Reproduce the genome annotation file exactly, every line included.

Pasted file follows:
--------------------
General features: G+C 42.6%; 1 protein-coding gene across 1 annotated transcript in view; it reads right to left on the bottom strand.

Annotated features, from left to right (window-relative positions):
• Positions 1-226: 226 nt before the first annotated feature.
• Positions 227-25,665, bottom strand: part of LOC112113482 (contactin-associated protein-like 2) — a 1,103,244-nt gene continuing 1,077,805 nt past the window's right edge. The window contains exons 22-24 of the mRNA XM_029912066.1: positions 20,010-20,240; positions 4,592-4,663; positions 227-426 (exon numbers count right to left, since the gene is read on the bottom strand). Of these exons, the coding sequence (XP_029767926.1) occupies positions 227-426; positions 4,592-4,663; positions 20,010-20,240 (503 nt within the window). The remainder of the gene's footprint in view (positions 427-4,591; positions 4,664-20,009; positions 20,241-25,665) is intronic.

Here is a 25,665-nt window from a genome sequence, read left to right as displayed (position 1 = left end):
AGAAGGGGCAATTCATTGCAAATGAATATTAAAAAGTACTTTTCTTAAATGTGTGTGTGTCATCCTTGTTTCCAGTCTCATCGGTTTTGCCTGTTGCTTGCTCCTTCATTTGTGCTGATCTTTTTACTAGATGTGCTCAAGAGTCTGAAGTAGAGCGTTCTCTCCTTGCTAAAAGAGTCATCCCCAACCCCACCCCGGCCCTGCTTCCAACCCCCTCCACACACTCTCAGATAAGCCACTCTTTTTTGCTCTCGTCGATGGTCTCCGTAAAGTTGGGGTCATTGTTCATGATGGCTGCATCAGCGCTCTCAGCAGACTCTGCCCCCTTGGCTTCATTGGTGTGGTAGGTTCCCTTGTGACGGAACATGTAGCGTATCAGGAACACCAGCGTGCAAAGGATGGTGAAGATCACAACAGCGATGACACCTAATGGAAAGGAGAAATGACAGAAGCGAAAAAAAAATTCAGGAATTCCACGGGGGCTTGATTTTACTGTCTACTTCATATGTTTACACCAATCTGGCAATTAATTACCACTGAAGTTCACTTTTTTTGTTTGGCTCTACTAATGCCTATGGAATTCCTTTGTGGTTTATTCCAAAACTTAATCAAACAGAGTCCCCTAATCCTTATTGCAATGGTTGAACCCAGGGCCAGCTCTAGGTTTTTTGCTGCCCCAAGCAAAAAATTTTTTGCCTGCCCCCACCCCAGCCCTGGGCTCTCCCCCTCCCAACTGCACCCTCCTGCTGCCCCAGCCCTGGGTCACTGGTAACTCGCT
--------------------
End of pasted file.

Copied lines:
General features: G+C 42.6%; 1 protein-coding gene across 1 annotated transcript in view; it reads right to left on the bottom strand.

Annotated features, from left to right (window-relative positions):
• Positions 1-226: 226 nt before the first annotated feature.
• Positions 227-25,665, bottom strand: part of LOC112113482 (contactin-associated protein-like 2) — a 1,103,244-nt gene continuing 1,077,805 nt past the window's right edge. The window contains exons 22-24 of the mRNA XM_029912066.1: positions 20,010-20,240; positions 4,592-4,663; positions 227-426 (exon numbers count right to left, since the gene is read on the bottom strand). Of these exons, the coding sequence (XP_029767926.1) occupies positions 227-426; positions 4,592-4,663; positions 20,010-20,240 (503 nt within the window). The remainder of the gene's footprint in view (positions 427-4,591; positions 4,664-20,009; positions 20,241-25,665) is intronic.

Here is a 25,665-nt window from a genome sequence, read left to right as displayed (position 1 = left end):
AGAAGGGGCAATTCATTGCAAATGAATATTAAAAAGTACTTTTCTTAAATGTGTGTGTGTCATCCTTGTTTCCAGTCTCATCGGTTTTGCCTGTTGCTTGCTCCTTCATTTGTGCTGATCTTTTTACTAGATGTGCTCAAGAGTCTGAAGTAGAGCGTTCTCTCCTTGCTAAAAGAGTCATCCCCAACCCCACCCCGGCCCTGCTTCCAACCCCCTCCACACACTCTCAGATAAGCCACTCTTTTTTGCTCTCGTCGATGGTCTCCGTAAAGTTGGGGTCATTGTTCATGATGGCTGCATCAGCGCTCTCAGCAGACTCTGCCCCCTTGGCTTCATTGGTGTGGTAGGTTCCCTTGTGACGGAACATGTAGCGTATCAGGAACACCAGCGTGCAAAGGATGGTGAAGATCACAACAGCGATGACACCTAATGGAAAGGAGAAATGACAGAAGCGAAAAAAAAATTCAGGAATTCCACGGGGGCTTGATTTTACTGTCTACTTCATATGTTTACACCAATCTGGCAATTAATTACCACTGAAGTTCACTTTTTTTGTTTGGCTCTACTAATGCCTATGGAATTCCTTTGTGGTTTATTCCAAAACTTAATCAAACAGAGTCCCCTAATCCTTATTGCAATGGTTGAACCCAGGGCCAGCTCTAGGTTTTTTGCTGCCCCAAGCAAAAAATTTTTTGCCTGCCCCCACCCCAGCCCTGGGCTCTCCCCCTCCCAACTGCACCCTCCTGCTGCCCCAGCCCTGGGTCACTGGTAACTCGCT